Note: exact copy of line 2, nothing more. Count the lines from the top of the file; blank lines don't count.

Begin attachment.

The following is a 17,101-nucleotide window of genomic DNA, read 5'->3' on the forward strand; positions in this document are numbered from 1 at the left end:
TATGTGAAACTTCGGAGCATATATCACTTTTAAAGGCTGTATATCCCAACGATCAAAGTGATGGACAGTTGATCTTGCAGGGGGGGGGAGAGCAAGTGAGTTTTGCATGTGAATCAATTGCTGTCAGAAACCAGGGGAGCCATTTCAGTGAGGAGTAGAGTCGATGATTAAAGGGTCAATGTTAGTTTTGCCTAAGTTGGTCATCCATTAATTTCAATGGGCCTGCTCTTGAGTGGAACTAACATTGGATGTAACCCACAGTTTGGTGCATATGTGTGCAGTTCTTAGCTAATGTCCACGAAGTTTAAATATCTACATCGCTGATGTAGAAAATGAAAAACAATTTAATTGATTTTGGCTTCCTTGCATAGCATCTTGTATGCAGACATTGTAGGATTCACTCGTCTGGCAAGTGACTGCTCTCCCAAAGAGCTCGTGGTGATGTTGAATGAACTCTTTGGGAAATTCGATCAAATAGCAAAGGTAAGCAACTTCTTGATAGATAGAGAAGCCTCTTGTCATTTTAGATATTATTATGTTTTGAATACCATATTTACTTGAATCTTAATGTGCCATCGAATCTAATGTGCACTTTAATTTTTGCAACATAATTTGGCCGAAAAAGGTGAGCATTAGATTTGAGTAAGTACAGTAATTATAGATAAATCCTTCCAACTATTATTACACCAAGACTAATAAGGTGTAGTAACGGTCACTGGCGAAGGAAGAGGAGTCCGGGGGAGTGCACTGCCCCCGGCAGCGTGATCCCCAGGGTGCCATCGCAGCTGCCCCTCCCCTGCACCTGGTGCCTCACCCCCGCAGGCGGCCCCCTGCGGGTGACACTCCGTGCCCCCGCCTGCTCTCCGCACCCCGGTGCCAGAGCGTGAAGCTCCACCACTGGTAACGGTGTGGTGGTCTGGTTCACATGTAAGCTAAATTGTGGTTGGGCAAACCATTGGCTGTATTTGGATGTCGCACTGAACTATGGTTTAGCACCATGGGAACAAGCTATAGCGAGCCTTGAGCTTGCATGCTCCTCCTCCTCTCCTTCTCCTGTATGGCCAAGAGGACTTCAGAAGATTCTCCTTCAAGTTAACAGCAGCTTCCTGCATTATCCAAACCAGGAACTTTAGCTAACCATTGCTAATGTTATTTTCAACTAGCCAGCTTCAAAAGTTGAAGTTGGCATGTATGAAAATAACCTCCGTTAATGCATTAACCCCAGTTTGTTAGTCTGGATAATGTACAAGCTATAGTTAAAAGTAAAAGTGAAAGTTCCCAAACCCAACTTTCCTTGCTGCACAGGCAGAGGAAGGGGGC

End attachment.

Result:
TATGTGAAACTTCGGAGCATATATCACTTTTAAAGGCTGTATATCCCAACGATCAAAGTGATGGACAGTTGATCTTGCAGGGGGGGGGAGAGCAAGTGAGTTTTGCATGTGAATCAATTGCTGTCAGAAACCAGGGGAGCCATTTCAGTGAGGAGTAGAGTCGATGATTAAAGGGTCAATGTTAGTTTTGCCTAAGTTGGTCATCCATTAATTTCAATGGGCCTGCTCTTGAGTGGAACTAACATTGGATGTAACCCACAGTTTGGTGCATATGTGTGCAGTTCTTAGCTAATGTCCACGAAGTTTAAATATCTACATCGCTGATGTAGAAAATGAAAAACAATTTAATTGATTTTGGCTTCCTTGCATAGCATCTTGTATGCAGACATTGTAGGATTCACTCGTCTGGCAAGTGACTGCTCTCCCAAAGAGCTCGTGGTGATGTTGAATGAACTCTTTGGGAAATTCGATCAAATAGCAAAGGTAAGCAACTTCTTGATAGATAGAGAAGCCTCTTGTCATTTTAGATATTATTATGTTTTGAATACCATATTTACTTGAATCTTAATGTGCCATCGAATCTAATGTGCACTTTAATTTTTGCAACATAATTTGGCCGAAAAAGGTGAGCATTAGATTTGAGTAAGTACAGTAATTATAGATAAATCCTTCCAACTATTATTACACCAAGACTAATAAGGTGTAGTAACGGTCACTGGCGAAGGAAGAGGAGTCCGGGGGAGTGCACTGCCCCCGGCAGCGTGATCCCCAGGGTGCCATCGCAGCTGCCCCTCCCCTGCACCTGGTGCCTCACCCCCGCAGGCGGCCCCCTGCGGGTGACACTCCGTGCCCCCGCCTGCTCTCCGCACCCCGGTGCCAGAGCGTGAAGCTCCACCACTGGTAACGGTGTGGTGGTCTGGTTCACATGTAAGCTAAATTGTGGTTGGGCAAACCATTGGCTGTATTTGGATGTCGCACTGAACTATGGTTTAGCACCATGGGAACAAGCTATAGCGAGCCTTGAGCTTGCATGCTCCTCCTCCTCTCCTTCTCCTGTATGGCCAAGAGGACTTCAGAAGATTCTCCTTCAAGTTAACAGCAGCTTCCTGCATTATCCAAACCAGGAACTTTAGCTAACCATTGCTAATGTTATTTTCAACTAGCCAGCTTCAAAAGTTGAAGTTGGCATGTATGAAAATAACCTCCGTTAATGCATTAACCCCAGTTTGTTAGTCTGGATAATGTACAAGCTATAGTTAAAAGTAAAAGTGAAAGTTCCCAAACCCAACTTTCCTTGCTGCACAGGCAGAGGAAGGGGGC